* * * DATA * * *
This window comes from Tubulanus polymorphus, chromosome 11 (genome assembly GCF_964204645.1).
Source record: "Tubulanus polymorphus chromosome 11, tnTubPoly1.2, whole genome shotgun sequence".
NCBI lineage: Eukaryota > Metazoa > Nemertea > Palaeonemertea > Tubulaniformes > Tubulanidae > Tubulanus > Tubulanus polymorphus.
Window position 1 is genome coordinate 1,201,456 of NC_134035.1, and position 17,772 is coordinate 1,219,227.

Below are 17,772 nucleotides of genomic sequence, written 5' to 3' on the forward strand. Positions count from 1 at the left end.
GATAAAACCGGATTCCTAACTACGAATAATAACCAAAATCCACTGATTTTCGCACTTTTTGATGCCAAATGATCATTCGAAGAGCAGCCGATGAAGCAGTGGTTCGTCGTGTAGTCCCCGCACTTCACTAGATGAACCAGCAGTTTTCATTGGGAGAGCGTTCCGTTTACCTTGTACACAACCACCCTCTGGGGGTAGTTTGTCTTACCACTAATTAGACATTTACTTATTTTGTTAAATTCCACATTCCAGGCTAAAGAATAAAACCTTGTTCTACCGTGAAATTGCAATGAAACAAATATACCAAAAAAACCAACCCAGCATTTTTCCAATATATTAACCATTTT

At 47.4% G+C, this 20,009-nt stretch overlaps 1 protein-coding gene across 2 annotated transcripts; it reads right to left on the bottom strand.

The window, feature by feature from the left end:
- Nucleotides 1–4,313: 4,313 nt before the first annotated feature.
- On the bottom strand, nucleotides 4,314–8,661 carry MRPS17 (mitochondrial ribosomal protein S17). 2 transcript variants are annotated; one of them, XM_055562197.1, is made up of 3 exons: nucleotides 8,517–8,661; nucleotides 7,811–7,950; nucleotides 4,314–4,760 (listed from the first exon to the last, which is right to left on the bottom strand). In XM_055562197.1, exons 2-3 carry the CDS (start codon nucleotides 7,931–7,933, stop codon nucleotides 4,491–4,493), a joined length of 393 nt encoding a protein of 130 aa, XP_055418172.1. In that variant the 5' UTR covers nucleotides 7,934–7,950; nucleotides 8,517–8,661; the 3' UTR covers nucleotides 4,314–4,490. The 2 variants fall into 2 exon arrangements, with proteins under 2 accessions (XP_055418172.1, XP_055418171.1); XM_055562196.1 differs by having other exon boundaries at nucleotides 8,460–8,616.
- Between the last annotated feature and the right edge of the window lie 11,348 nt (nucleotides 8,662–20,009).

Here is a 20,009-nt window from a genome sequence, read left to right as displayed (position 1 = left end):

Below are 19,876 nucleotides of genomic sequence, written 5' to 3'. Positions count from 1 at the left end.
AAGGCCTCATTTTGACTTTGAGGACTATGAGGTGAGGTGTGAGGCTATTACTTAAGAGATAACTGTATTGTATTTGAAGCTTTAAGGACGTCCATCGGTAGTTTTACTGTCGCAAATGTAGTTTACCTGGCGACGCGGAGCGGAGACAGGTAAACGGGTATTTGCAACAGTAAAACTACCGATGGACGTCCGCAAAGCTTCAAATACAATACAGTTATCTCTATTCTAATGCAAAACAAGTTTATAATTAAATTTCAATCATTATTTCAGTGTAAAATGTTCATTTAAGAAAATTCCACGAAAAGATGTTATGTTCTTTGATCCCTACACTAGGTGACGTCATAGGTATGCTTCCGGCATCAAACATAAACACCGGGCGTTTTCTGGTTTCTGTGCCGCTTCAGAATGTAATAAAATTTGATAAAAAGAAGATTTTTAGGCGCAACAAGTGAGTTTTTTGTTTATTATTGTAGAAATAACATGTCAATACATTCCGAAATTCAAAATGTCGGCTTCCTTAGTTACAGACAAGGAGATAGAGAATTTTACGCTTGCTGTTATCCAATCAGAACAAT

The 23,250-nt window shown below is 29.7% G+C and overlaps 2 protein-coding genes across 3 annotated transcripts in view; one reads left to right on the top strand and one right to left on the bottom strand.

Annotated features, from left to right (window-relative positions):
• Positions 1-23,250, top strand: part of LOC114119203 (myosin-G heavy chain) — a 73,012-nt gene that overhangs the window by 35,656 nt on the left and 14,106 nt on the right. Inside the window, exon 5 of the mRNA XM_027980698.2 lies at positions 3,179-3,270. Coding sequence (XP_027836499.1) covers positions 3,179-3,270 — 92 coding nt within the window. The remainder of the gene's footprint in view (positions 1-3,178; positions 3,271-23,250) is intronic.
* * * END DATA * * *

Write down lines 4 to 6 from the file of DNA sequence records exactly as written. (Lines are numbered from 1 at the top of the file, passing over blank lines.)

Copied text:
Window position 1 is genome coordinate 1,201,456 of NC_134035.1, and position 17,772 is coordinate 1,219,227.

Below are 17,772 nucleotides of genomic sequence, written 5' to 3' on the forward strand. Positions count from 1 at the left end.
GATAAAACCGGATTCCTAACTACGAATAATAACCAAAATCCACTGATTTTCGCACTTTTTGATGCCAAATGATCATTCGAAGAGCAGCCGATGAAGCAGTGGTTCGTCGTGTAGTCCCCGCACTTCACTAGATGAACCAGCAGTTTTCATTGGGAGAGCGTTCCGTTTACCTTGTACACAACCACCCTCTGGGGGTAGTTTGTCTTACCACTAATTAGACATTTACTTATTTTGTTAAATTCCACATTCCAGGCTAAAGAATAAAACCTTGTTCTACCGTGAAATTGCAATGAAACAAATATACCAAAAAAACCAACCCAGCATTTTTCCAATATATTAACCATTTT